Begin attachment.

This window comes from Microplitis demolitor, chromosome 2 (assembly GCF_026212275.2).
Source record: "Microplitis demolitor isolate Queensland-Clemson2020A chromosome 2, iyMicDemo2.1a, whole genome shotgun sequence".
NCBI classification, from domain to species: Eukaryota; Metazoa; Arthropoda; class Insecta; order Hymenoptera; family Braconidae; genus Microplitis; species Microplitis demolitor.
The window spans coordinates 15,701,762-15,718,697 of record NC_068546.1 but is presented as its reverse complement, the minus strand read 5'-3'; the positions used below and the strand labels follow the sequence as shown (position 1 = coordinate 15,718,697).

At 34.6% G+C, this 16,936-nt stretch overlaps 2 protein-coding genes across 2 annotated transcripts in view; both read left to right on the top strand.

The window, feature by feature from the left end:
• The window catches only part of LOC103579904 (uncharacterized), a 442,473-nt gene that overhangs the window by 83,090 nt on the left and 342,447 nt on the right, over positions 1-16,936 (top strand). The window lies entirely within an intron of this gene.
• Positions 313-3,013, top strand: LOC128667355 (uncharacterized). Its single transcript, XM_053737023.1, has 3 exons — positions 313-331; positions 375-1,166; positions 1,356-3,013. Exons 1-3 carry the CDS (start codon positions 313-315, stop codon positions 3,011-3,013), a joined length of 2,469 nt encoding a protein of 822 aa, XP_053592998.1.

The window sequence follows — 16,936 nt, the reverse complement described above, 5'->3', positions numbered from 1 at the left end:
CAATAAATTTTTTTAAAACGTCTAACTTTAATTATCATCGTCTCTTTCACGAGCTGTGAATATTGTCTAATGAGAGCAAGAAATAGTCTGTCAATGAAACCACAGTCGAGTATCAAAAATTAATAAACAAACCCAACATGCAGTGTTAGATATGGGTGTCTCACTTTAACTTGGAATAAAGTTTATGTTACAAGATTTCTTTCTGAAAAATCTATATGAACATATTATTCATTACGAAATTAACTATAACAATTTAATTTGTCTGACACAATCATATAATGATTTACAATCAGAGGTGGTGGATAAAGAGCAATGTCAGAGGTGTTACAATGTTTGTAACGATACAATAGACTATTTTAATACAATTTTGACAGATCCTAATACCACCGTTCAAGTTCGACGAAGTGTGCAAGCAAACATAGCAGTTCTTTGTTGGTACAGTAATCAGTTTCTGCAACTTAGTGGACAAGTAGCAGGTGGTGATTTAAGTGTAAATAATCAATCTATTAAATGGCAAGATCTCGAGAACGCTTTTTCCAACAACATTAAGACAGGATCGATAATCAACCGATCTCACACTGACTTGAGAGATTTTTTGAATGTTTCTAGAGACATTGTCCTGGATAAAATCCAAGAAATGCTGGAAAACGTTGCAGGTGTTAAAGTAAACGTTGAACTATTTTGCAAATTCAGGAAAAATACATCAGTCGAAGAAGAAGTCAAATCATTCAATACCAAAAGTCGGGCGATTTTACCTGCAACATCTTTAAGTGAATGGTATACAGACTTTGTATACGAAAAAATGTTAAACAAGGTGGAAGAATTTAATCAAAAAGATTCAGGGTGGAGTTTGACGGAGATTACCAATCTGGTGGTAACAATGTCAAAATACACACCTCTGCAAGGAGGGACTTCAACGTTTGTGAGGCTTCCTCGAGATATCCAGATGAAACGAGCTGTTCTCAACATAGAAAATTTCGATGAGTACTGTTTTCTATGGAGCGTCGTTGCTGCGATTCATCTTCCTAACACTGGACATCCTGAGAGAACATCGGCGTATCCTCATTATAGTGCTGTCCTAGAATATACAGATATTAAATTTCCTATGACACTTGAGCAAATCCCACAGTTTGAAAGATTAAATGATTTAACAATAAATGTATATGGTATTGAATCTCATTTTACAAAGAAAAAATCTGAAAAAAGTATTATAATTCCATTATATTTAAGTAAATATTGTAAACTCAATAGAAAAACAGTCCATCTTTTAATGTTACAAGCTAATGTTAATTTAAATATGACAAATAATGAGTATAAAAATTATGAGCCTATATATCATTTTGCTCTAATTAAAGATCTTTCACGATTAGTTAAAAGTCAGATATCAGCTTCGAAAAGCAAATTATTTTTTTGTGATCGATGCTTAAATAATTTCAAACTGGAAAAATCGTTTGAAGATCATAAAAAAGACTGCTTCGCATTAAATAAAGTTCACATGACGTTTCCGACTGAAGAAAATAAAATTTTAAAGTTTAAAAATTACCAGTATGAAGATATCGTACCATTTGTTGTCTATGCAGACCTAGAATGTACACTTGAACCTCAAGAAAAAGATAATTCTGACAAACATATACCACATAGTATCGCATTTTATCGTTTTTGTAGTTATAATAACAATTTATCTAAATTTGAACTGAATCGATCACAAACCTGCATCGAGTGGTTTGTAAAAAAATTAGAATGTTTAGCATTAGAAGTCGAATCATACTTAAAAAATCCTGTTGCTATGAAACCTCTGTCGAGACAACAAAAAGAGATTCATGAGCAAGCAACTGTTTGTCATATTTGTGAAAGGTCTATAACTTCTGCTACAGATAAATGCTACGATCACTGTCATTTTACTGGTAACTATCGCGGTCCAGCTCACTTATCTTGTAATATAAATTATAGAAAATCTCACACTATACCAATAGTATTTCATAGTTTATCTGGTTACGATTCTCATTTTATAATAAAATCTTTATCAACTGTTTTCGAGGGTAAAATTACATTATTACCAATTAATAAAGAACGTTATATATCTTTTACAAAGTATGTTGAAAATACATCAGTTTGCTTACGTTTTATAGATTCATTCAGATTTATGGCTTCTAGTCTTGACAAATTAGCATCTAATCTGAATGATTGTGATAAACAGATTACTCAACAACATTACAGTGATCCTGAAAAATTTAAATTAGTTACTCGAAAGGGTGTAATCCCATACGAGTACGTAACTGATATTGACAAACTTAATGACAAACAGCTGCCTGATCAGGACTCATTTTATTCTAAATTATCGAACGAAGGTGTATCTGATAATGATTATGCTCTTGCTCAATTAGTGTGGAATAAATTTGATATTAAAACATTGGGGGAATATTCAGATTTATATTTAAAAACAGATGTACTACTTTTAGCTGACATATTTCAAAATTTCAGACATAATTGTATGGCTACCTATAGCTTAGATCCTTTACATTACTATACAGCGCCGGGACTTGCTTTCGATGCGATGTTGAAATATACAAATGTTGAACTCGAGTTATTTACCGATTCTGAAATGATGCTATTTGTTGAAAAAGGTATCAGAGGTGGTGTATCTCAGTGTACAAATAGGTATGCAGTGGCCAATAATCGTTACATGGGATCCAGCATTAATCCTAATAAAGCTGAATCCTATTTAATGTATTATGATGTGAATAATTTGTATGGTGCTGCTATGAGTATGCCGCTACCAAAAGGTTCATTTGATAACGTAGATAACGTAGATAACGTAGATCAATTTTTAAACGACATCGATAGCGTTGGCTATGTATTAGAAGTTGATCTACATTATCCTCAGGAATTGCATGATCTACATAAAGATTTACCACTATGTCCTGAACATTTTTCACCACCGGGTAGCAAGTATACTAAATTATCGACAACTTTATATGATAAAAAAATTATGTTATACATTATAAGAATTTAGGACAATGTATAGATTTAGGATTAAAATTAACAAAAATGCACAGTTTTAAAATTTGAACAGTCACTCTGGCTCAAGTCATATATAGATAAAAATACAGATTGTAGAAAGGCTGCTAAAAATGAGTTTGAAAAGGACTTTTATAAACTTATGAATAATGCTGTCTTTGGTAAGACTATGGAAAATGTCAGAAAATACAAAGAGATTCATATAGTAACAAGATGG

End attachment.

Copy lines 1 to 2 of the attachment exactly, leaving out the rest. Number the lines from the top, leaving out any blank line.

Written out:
This window comes from Microplitis demolitor, chromosome 2 (assembly GCF_026212275.2).
Source record: "Microplitis demolitor isolate Queensland-Clemson2020A chromosome 2, iyMicDemo2.1a, whole genome shotgun sequence".